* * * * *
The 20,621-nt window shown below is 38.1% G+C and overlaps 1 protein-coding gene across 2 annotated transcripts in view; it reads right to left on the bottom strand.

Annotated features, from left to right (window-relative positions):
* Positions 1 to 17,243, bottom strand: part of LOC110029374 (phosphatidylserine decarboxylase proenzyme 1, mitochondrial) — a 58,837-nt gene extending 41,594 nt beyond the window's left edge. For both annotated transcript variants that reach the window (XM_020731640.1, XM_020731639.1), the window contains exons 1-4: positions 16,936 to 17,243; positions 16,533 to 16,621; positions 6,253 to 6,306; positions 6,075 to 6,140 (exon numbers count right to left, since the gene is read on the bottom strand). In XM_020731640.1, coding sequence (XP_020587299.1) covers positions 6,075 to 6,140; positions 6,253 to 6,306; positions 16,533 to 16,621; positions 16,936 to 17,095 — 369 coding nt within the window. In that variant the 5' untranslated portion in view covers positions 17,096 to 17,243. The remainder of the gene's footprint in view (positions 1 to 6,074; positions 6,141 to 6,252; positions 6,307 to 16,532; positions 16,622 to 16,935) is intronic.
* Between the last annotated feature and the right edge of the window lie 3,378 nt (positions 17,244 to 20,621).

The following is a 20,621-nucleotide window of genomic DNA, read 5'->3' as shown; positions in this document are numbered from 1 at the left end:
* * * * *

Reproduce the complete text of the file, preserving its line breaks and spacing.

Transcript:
The 20,621-nt window shown below is 38.1% G+C and overlaps 1 protein-coding gene across 2 annotated transcripts in view; it reads right to left on the bottom strand.

Annotated features, from left to right (window-relative positions):
* Positions 1 to 17,243, bottom strand: part of LOC110029374 (phosphatidylserine decarboxylase proenzyme 1, mitochondrial) — a 58,837-nt gene extending 41,594 nt beyond the window's left edge. For both annotated transcript variants that reach the window (XM_020731640.1, XM_020731639.1), the window contains exons 1-4: positions 16,936 to 17,243; positions 16,533 to 16,621; positions 6,253 to 6,306; positions 6,075 to 6,140 (exon numbers count right to left, since the gene is read on the bottom strand). In XM_020731640.1, coding sequence (XP_020587299.1) covers positions 6,075 to 6,140; positions 6,253 to 6,306; positions 16,533 to 16,621; positions 16,936 to 17,095 — 369 coding nt within the window. In that variant the 5' untranslated portion in view covers positions 17,096 to 17,243. The remainder of the gene's footprint in view (positions 1 to 6,074; positions 6,141 to 6,252; positions 6,307 to 16,532; positions 16,622 to 16,935) is intronic.
* Between the last annotated feature and the right edge of the window lie 3,378 nt (positions 17,244 to 20,621).

The following is a 20,621-nucleotide window of genomic DNA, read 5'->3' as shown; positions in this document are numbered from 1 at the left end: